why Arabs are different (its not culture)

Steven Den Beste neatly summarizes his thinking about Arab culture:

Do the Arabs who became terrorists think of themselves as being victims of American foreign policy? Certainly. But they're not the only ones who have thought of themselves that way, and no one else seems to be doing it. Where are the Chilean terrorists? The Argentine ones? Angolan? Burmese? Vietnamese? (Surely the Vietnamese have a lot bigger cause for anger at us than the Arabs do.)

None of them are terrorists. It's Arabs. Only Arabs. So there must be something about Arabs which is different from the Vietnamese and Burmese and Angolans and Chileans, all of whom have been shafted at least as badly by American foreign policy without turning to terrorism.

curiously, right before this passage, he invokes the great scourge of the french-fry peril:

Have you heard of the great french fry peril? Consider this: every single convicted murderer in the US ate french fries before committing murder! It's obvious that french fries must be implicated in their crimes, isn't it?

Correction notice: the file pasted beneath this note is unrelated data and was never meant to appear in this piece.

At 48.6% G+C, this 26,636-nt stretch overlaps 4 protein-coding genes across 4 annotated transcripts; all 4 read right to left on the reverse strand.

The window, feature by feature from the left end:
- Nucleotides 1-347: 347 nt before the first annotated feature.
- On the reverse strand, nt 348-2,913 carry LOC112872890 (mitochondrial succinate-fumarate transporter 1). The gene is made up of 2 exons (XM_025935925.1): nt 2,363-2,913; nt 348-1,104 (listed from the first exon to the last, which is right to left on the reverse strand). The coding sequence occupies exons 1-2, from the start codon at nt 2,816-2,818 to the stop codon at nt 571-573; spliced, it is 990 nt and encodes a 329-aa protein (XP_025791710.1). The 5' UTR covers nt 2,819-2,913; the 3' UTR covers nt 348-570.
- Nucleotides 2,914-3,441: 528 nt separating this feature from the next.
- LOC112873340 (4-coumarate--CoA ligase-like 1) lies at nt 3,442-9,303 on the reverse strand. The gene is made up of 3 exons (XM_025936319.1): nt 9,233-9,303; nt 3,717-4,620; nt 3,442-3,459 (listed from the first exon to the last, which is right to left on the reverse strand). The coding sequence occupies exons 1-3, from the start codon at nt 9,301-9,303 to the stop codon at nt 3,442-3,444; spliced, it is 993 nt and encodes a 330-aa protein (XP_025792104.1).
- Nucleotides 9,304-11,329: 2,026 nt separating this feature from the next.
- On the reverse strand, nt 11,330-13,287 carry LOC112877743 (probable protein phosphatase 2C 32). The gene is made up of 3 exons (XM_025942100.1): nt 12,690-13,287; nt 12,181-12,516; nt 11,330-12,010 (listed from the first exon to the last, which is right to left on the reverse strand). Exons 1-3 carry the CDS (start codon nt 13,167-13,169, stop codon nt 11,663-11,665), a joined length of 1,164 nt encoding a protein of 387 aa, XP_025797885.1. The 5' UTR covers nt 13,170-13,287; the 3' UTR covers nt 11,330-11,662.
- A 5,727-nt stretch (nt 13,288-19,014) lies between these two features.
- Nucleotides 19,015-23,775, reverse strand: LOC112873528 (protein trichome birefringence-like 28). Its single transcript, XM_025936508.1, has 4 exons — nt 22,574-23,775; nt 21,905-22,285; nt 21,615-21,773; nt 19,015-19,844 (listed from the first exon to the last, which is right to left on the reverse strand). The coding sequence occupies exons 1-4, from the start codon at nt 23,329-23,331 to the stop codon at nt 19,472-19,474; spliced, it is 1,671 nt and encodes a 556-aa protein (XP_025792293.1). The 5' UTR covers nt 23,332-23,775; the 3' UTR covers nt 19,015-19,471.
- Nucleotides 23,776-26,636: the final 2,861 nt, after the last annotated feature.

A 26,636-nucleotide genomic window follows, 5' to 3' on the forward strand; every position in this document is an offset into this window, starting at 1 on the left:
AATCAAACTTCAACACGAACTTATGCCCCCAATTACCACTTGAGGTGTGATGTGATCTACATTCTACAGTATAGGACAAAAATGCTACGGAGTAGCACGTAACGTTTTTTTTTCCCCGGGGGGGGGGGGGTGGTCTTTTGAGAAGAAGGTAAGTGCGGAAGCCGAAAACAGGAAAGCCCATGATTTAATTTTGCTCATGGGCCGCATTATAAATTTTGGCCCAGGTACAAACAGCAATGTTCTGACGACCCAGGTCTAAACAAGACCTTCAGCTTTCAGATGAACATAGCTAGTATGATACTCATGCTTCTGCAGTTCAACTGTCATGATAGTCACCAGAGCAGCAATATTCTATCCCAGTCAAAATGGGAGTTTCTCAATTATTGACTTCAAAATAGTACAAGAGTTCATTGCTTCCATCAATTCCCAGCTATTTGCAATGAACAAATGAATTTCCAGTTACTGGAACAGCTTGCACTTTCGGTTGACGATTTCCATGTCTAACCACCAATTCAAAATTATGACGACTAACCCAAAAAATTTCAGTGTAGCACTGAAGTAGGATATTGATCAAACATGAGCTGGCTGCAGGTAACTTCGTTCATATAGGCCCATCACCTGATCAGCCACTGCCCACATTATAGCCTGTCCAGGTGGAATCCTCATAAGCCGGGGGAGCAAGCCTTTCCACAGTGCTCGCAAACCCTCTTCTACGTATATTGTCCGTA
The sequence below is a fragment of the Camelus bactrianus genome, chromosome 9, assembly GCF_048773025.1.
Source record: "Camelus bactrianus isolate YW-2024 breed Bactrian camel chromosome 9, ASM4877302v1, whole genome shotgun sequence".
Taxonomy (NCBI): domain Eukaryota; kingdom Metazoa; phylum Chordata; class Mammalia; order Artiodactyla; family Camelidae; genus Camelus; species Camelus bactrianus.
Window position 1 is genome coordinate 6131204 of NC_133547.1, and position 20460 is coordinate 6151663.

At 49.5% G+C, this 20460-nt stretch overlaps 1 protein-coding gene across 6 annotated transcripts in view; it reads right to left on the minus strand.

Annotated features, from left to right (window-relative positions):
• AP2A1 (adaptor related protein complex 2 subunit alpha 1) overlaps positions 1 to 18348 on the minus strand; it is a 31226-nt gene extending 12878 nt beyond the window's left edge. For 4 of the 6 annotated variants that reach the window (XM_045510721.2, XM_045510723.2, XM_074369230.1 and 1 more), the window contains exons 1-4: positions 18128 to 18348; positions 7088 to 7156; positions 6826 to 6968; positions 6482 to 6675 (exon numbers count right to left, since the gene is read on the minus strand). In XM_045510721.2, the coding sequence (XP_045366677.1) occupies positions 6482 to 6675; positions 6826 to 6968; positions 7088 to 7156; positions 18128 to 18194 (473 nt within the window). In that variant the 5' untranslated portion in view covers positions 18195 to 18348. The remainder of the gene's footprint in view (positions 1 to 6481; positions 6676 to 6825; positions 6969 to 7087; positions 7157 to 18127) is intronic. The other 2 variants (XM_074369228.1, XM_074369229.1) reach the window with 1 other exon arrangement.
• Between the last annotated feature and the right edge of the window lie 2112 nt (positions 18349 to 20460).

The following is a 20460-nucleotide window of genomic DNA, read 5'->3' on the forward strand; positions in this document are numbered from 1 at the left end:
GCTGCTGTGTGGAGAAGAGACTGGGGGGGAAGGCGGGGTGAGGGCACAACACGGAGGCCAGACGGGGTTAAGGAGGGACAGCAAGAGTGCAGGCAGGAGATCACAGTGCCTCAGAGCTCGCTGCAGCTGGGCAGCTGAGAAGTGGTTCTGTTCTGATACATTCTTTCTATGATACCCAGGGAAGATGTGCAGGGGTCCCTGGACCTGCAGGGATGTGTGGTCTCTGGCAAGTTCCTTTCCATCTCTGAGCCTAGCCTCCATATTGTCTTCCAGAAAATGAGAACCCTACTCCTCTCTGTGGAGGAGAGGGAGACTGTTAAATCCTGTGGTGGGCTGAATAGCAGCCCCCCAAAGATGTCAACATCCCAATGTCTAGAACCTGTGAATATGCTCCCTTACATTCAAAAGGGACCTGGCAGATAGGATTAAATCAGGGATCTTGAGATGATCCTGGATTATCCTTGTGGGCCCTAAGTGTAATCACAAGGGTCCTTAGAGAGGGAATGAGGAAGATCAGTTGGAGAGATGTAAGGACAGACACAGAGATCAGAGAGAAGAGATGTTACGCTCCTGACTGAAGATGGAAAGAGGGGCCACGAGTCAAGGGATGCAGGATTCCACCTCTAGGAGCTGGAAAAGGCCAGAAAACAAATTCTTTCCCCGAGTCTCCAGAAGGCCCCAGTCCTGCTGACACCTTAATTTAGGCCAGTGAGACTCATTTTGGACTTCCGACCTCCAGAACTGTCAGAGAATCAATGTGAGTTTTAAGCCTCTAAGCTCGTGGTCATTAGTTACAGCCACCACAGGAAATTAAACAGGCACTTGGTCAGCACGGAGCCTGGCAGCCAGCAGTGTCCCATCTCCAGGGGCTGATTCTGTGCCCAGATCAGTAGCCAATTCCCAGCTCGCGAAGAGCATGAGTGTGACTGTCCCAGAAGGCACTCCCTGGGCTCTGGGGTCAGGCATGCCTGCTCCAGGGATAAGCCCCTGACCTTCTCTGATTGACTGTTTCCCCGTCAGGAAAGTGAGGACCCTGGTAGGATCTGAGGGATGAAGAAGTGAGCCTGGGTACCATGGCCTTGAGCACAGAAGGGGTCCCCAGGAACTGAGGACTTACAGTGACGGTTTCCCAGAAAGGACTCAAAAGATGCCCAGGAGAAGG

Well, no, not really. A lot of other people have eaten french fries without descending to a life of crime.

which is really a metaphor for explaining the basic truth that correlation is not causation. Steven's argument is that there is something different about Arabs than Chileans, Vietnamese, Burmese, etc. and this is the basis of his argument that Arab culture is inherently flawed.

But Steven has disproved his own point. The difference between the Arabs and the other ethnic groups is that the Arabs had the misfortune to be the people who lived in the oil-rich middle east. As a result, they have been the focus of targeted, systematic, widespread imperialist and colonialist intervention of a kind not seen anywhere else.

The western powers have consistently supported anti-democratic and dictatorial governments in the Middle East for 100 years. The reason for this is because the Middle East is strategically vital to the entire planet.

That isn't the case with any of Steven's counter-example countries and therein lies the difference. Interestingly, there was a nascent nationalist and pan Arab movement that had its roots with teh Ba'ath party (currently ruling Iraq) and Nasser and Sadat (the latter of which courageously spoke to the Israeili Knesset about peace). To counter it, the West supported radical Islamic groups to act as a political counterweight (including Wahabism, which had the British empire as a sponsor at its outset).

Theres a lot more that could be said about this but Im already well past teh point where readers agree or disagree.

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